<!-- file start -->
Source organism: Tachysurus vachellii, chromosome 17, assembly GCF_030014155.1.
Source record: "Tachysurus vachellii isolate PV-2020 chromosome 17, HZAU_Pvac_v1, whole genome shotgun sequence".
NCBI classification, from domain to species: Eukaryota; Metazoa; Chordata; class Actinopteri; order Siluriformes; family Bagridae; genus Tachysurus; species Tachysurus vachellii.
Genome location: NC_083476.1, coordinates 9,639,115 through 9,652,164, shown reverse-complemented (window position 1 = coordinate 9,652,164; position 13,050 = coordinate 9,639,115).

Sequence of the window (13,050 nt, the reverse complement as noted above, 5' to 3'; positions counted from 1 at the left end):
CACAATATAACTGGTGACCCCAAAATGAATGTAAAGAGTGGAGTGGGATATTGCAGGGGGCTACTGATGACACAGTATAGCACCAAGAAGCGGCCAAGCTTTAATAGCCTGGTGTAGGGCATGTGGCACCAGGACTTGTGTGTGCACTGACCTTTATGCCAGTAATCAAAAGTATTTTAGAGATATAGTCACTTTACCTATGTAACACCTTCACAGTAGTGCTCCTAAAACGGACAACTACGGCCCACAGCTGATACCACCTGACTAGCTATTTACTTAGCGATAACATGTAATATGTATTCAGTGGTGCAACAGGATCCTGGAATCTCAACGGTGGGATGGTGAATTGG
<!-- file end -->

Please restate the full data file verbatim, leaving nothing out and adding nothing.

Source organism: Tachysurus vachellii, chromosome 17, assembly GCF_030014155.1.
Source record: "Tachysurus vachellii isolate PV-2020 chromosome 17, HZAU_Pvac_v1, whole genome shotgun sequence".
NCBI classification, from domain to species: Eukaryota; Metazoa; Chordata; class Actinopteri; order Siluriformes; family Bagridae; genus Tachysurus; species Tachysurus vachellii.
Genome location: NC_083476.1, coordinates 9,639,115 through 9,652,164, shown reverse-complemented (window position 1 = coordinate 9,652,164; position 13,050 = coordinate 9,639,115).

Sequence of the window (13,050 nt, the reverse complement as noted above, 5' to 3'; positions counted from 1 at the left end):
CACAATATAACTGGTGACCCCAAAATGAATGTAAAGAGTGGAGTGGGATATTGCAGGGGGCTACTGATGACACAGTATAGCACCAAGAAGCGGCCAAGCTTTAATAGCCTGGTGTAGGGCATGTGGCACCAGGACTTGTGTGTGCACTGACCTTTATGCCAGTAATCAAAAGTATTTTAGAGATATAGTCACTTTACCTATGTAACACCTTCACAGTAGTGCTCCTAAAACGGACAACTACGGCCCACAGCTGATACCACCTGACTAGCTATTTACTTAGCGATAACATGTAATATGTATTCAGTGGTGCAACAGGATCCTGGAATCTCAACGGTGGGATGGTGAATTGG